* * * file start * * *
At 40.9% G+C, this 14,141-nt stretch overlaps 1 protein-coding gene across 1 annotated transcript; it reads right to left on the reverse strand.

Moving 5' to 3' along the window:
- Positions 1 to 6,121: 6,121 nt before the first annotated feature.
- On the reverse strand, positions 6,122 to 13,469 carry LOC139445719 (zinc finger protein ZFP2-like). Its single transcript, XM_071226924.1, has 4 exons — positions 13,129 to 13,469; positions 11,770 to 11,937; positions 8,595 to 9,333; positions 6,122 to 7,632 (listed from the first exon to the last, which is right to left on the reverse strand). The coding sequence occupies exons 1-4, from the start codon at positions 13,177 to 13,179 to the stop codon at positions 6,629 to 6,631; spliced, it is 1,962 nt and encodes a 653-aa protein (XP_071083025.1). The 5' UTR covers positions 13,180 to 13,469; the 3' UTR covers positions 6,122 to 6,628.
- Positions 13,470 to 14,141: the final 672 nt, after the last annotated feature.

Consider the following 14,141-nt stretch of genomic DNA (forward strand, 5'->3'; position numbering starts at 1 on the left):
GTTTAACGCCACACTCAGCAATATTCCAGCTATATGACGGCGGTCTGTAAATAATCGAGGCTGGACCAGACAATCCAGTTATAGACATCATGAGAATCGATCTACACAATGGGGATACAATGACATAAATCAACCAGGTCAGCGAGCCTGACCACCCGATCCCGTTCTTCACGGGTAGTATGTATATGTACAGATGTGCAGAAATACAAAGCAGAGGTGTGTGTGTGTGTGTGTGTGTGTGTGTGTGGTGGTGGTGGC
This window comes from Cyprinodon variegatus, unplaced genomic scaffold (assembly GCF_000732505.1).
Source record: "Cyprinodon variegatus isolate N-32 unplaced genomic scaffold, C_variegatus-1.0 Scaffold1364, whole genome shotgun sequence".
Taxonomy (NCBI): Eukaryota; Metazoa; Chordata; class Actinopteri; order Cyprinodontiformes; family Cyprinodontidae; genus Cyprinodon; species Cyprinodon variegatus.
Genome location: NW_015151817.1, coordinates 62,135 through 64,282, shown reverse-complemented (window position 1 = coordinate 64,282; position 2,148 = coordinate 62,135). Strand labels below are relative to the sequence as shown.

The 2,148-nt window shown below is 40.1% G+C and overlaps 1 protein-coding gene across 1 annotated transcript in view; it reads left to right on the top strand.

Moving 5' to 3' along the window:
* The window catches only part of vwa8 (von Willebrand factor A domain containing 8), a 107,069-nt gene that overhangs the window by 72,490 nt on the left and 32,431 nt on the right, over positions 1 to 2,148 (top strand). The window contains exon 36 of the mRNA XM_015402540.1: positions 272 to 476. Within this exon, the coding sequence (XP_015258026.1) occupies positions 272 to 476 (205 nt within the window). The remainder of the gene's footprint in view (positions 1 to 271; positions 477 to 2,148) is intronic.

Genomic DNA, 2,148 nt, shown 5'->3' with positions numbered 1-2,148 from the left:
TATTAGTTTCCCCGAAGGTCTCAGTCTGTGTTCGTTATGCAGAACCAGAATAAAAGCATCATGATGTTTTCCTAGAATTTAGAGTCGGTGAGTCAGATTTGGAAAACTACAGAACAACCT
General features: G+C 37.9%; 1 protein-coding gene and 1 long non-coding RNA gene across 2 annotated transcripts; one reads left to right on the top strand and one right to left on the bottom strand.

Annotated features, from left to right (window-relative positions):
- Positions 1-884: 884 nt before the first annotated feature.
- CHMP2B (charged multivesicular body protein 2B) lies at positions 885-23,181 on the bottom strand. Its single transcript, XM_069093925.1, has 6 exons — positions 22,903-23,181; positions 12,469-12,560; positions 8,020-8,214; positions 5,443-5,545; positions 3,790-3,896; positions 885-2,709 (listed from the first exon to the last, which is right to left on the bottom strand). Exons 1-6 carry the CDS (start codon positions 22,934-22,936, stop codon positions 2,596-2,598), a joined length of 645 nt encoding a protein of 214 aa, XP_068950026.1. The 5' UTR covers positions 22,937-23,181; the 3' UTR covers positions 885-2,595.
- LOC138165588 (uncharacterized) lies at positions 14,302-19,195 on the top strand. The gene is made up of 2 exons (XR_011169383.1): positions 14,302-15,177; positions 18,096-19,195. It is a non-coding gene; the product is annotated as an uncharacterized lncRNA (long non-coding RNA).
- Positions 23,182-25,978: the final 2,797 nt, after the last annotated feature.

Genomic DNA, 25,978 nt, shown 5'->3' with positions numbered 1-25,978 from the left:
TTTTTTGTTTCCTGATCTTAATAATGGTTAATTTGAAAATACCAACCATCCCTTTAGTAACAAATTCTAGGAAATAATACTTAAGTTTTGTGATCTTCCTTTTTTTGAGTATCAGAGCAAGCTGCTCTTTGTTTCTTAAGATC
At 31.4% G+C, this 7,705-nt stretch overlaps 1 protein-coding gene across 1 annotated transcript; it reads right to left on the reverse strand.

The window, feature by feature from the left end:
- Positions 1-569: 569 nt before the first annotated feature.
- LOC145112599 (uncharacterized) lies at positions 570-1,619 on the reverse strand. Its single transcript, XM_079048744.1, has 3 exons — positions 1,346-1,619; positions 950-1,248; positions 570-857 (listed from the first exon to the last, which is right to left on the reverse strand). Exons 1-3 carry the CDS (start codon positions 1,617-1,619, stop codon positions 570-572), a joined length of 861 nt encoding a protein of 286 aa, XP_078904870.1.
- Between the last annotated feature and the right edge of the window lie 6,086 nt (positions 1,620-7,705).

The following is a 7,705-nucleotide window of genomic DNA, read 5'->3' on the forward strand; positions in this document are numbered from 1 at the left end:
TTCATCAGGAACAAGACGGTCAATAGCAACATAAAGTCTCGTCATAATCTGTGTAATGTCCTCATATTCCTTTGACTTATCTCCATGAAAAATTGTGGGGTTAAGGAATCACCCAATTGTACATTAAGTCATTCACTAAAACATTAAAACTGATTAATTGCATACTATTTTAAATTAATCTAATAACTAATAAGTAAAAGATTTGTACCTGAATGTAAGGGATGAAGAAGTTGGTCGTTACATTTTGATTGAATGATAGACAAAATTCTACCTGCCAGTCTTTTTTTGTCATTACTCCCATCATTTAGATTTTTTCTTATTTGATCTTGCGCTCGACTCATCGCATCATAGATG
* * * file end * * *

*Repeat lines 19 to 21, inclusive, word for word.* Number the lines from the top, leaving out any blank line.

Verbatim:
- Positions 1-884: 884 nt before the first annotated feature.
- CHMP2B (charged multivesicular body protein 2B) lies at positions 885-23,181 on the bottom strand. Its single transcript, XM_069093925.1, has 6 exons — positions 22,903-23,181; positions 12,469-12,560; positions 8,020-8,214; positions 5,443-5,545; positions 3,790-3,896; positions 885-2,709 (listed from the first exon to the last, which is right to left on the bottom strand). Exons 1-6 carry the CDS (start codon positions 22,934-22,936, stop codon positions 2,596-2,598), a joined length of 645 nt encoding a protein of 214 aa, XP_068950026.1. The 5' UTR covers positions 22,937-23,181; the 3' UTR covers positions 885-2,595.
- LOC138165588 (uncharacterized) lies at positions 14,302-19,195 on the top strand. The gene is made up of 2 exons (XR_011169383.1): positions 14,302-15,177; positions 18,096-19,195. It is a non-coding gene; the product is annotated as an uncharacterized lncRNA (long non-coding RNA).